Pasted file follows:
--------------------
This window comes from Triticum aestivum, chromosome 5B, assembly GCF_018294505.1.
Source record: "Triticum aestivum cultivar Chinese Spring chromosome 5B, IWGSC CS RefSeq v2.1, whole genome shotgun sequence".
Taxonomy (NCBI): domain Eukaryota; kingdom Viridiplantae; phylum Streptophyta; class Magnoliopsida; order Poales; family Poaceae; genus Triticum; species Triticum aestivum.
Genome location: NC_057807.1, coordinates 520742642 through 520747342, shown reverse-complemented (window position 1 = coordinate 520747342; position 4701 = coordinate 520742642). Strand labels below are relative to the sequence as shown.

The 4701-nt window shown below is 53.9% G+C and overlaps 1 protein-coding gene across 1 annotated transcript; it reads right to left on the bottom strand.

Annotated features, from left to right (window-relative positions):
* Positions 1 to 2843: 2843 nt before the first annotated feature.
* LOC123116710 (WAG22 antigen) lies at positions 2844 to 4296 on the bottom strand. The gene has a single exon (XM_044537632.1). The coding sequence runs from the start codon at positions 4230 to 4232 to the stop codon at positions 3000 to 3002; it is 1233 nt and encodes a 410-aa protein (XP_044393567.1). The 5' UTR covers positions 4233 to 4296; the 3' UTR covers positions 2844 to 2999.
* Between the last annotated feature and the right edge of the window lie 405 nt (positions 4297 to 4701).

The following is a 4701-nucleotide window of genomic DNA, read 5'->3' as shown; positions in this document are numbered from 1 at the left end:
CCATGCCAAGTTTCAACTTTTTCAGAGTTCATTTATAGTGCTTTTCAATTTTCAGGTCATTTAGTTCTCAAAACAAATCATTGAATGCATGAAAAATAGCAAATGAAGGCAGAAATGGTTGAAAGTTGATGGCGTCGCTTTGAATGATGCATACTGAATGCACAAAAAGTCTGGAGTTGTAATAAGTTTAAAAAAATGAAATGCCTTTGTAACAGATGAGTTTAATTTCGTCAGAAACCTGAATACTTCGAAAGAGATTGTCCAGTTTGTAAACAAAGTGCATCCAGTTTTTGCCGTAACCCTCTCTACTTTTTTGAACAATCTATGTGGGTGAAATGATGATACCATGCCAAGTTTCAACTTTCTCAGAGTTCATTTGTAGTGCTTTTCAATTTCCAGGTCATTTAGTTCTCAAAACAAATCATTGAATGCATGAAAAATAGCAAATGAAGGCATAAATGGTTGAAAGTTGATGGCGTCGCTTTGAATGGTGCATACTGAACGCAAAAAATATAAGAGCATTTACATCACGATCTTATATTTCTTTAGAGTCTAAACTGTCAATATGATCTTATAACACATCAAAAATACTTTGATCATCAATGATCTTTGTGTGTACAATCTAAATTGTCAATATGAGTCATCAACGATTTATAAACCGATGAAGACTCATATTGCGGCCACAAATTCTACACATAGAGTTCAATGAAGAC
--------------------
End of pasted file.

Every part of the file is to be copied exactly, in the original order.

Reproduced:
This window comes from Triticum aestivum, chromosome 5B, assembly GCF_018294505.1.
Source record: "Triticum aestivum cultivar Chinese Spring chromosome 5B, IWGSC CS RefSeq v2.1, whole genome shotgun sequence".
Taxonomy (NCBI): domain Eukaryota; kingdom Viridiplantae; phylum Streptophyta; class Magnoliopsida; order Poales; family Poaceae; genus Triticum; species Triticum aestivum.
Genome location: NC_057807.1, coordinates 520742642 through 520747342, shown reverse-complemented (window position 1 = coordinate 520747342; position 4701 = coordinate 520742642). Strand labels below are relative to the sequence as shown.

The 4701-nt window shown below is 53.9% G+C and overlaps 1 protein-coding gene across 1 annotated transcript; it reads right to left on the bottom strand.

Annotated features, from left to right (window-relative positions):
* Positions 1 to 2843: 2843 nt before the first annotated feature.
* LOC123116710 (WAG22 antigen) lies at positions 2844 to 4296 on the bottom strand. The gene has a single exon (XM_044537632.1). The coding sequence runs from the start codon at positions 4230 to 4232 to the stop codon at positions 3000 to 3002; it is 1233 nt and encodes a 410-aa protein (XP_044393567.1). The 5' UTR covers positions 4233 to 4296; the 3' UTR covers positions 2844 to 2999.
* Between the last annotated feature and the right edge of the window lie 405 nt (positions 4297 to 4701).

The following is a 4701-nucleotide window of genomic DNA, read 5'->3' as shown; positions in this document are numbered from 1 at the left end:
CCATGCCAAGTTTCAACTTTTTCAGAGTTCATTTATAGTGCTTTTCAATTTTCAGGTCATTTAGTTCTCAAAACAAATCATTGAATGCATGAAAAATAGCAAATGAAGGCAGAAATGGTTGAAAGTTGATGGCGTCGCTTTGAATGATGCATACTGAATGCACAAAAAGTCTGGAGTTGTAATAAGTTTAAAAAAATGAAATGCCTTTGTAACAGATGAGTTTAATTTCGTCAGAAACCTGAATACTTCGAAAGAGATTGTCCAGTTTGTAAACAAAGTGCATCCAGTTTTTGCCGTAACCCTCTCTACTTTTTTGAACAATCTATGTGGGTGAAATGATGATACCATGCCAAGTTTCAACTTTCTCAGAGTTCATTTGTAGTGCTTTTCAATTTCCAGGTCATTTAGTTCTCAAAACAAATCATTGAATGCATGAAAAATAGCAAATGAAGGCATAAATGGTTGAAAGTTGATGGCGTCGCTTTGAATGGTGCATACTGAACGCAAAAAATATAAGAGCATTTACATCACGATCTTATATTTCTTTAGAGTCTAAACTGTCAATATGATCTTATAACACATCAAAAATACTTTGATCATCAATGATCTTTGTGTGTACAATCTAAATTGTCAATATGAGTCATCAACGATTTATAAACCGATGAAGACTCATATTGCGGCCACAAATTCTACACATAGAGTTCAATGAAGAC